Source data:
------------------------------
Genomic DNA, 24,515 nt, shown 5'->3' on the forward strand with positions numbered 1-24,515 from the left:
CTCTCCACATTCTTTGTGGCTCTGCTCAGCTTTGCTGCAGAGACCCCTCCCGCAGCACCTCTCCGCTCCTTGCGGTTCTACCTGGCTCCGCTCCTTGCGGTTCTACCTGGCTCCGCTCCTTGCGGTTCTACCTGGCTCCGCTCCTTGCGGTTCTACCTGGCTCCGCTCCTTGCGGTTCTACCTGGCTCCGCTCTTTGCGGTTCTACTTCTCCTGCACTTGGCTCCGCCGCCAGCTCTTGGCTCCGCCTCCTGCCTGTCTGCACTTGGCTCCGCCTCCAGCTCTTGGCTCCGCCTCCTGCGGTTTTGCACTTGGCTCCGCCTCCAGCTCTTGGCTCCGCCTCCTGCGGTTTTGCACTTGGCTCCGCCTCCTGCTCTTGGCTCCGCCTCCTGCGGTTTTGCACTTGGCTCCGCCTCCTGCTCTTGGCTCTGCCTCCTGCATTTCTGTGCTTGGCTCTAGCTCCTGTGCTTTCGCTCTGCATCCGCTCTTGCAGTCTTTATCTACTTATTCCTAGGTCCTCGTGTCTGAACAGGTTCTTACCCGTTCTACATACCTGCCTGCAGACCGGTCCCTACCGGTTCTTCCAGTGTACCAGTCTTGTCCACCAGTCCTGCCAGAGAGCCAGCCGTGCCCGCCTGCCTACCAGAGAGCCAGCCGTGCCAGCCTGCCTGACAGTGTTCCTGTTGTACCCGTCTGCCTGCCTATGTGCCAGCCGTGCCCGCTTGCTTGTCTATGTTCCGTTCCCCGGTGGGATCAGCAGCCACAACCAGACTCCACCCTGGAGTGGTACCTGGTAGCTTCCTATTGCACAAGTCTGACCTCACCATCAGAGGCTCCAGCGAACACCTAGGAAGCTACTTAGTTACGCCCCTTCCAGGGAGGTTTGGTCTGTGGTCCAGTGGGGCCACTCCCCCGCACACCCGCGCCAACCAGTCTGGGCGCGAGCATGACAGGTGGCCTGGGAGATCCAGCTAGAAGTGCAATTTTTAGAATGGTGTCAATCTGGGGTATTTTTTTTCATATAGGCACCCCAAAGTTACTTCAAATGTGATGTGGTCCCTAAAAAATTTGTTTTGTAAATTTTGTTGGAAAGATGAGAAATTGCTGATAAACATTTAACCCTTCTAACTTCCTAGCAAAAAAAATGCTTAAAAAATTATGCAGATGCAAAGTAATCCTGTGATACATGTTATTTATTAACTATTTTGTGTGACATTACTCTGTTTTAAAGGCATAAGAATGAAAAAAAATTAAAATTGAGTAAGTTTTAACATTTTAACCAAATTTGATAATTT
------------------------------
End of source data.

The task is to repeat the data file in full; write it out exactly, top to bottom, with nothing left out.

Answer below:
Genomic DNA, 24,515 nt, shown 5'->3' on the forward strand with positions numbered 1-24,515 from the left:
CTCTCCACATTCTTTGTGGCTCTGCTCAGCTTTGCTGCAGAGACCCCTCCCGCAGCACCTCTCCGCTCCTTGCGGTTCTACCTGGCTCCGCTCCTTGCGGTTCTACCTGGCTCCGCTCCTTGCGGTTCTACCTGGCTCCGCTCCTTGCGGTTCTACCTGGCTCCGCTCCTTGCGGTTCTACCTGGCTCCGCTCTTTGCGGTTCTACTTCTCCTGCACTTGGCTCCGCCGCCAGCTCTTGGCTCCGCCTCCTGCCTGTCTGCACTTGGCTCCGCCTCCAGCTCTTGGCTCCGCCTCCTGCGGTTTTGCACTTGGCTCCGCCTCCAGCTCTTGGCTCCGCCTCCTGCGGTTTTGCACTTGGCTCCGCCTCCTGCTCTTGGCTCCGCCTCCTGCGGTTTTGCACTTGGCTCCGCCTCCTGCTCTTGGCTCTGCCTCCTGCATTTCTGTGCTTGGCTCTAGCTCCTGTGCTTTCGCTCTGCATCCGCTCTTGCAGTCTTTATCTACTTATTCCTAGGTCCTCGTGTCTGAACAGGTTCTTACCCGTTCTACATACCTGCCTGCAGACCGGTCCCTACCGGTTCTTCCAGTGTACCAGTCTTGTCCACCAGTCCTGCCAGAGAGCCAGCCGTGCCCGCCTGCCTACCAGAGAGCCAGCCGTGCCAGCCTGCCTGACAGTGTTCCTGTTGTACCCGTCTGCCTGCCTATGTGCCAGCCGTGCCCGCTTGCTTGTCTATGTTCCGTTCCCCGGTGGGATCAGCAGCCACAACCAGACTCCACCCTGGAGTGGTACCTGGTAGCTTCCTATTGCACAAGTCTGACCTCACCATCAGAGGCTCCAGCGAACACCTAGGAAGCTACTTAGTTACGCCCCTTCCAGGGAGGTTTGGTCTGTGGTCCAGTGGGGCCACTCCCCCGCACACCCGCGCCAACCAGTCTGGGCGCGAGCATGACAGGTGGCCTGGGAGATCCAGCTAGAAGTGCAATTTTTAGAATGGTGTCAATCTGGGGTATTTTTTTTCATATAGGCACCCCAAAGTTACTTCAAATGTGATGTGGTCCCTAAAAAATTTGTTTTGTAAATTTTGTTGGAAAGATGAGAAATTGCTGATAAACATTTAACCCTTCTAACTTCCTAGCAAAAAAAATGCTTAAAAAATTATGCAGATGCAAAGTAATCCTGTGATACATGTTATTTATTAACTATTTTGTGTGACATTACTCTGTTTTAAAGGCATAAGAATGAAAAAAAATTAAAATTGAGTAAGTTTTAACATTTTAACCAAATTTGATAATTT